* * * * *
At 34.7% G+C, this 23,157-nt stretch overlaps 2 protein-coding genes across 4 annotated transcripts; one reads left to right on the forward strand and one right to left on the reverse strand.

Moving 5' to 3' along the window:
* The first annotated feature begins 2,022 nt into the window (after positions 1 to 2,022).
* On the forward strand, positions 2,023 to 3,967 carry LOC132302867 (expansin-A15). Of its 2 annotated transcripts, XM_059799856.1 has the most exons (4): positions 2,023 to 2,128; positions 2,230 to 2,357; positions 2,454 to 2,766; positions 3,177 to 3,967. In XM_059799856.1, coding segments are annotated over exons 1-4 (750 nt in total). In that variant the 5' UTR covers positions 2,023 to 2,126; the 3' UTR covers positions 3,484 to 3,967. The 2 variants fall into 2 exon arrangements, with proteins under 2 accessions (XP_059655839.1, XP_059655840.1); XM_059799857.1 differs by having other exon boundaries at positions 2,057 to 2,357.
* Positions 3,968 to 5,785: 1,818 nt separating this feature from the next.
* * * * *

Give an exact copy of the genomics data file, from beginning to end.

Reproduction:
At 34.7% G+C, this 23,157-nt stretch overlaps 2 protein-coding genes across 4 annotated transcripts; one reads left to right on the forward strand and one right to left on the reverse strand.

Moving 5' to 3' along the window:
* The first annotated feature begins 2,022 nt into the window (after positions 1 to 2,022).
* On the forward strand, positions 2,023 to 3,967 carry LOC132302867 (expansin-A15). Of its 2 annotated transcripts, XM_059799856.1 has the most exons (4): positions 2,023 to 2,128; positions 2,230 to 2,357; positions 2,454 to 2,766; positions 3,177 to 3,967. In XM_059799856.1, coding segments are annotated over exons 1-4 (750 nt in total). In that variant the 5' UTR covers positions 2,023 to 2,126; the 3' UTR covers positions 3,484 to 3,967. The 2 variants fall into 2 exon arrangements, with proteins under 2 accessions (XP_059655839.1, XP_059655840.1); XM_059799857.1 differs by having other exon boundaries at positions 2,057 to 2,357.
* Positions 3,968 to 5,785: 1,818 nt separating this feature from the next.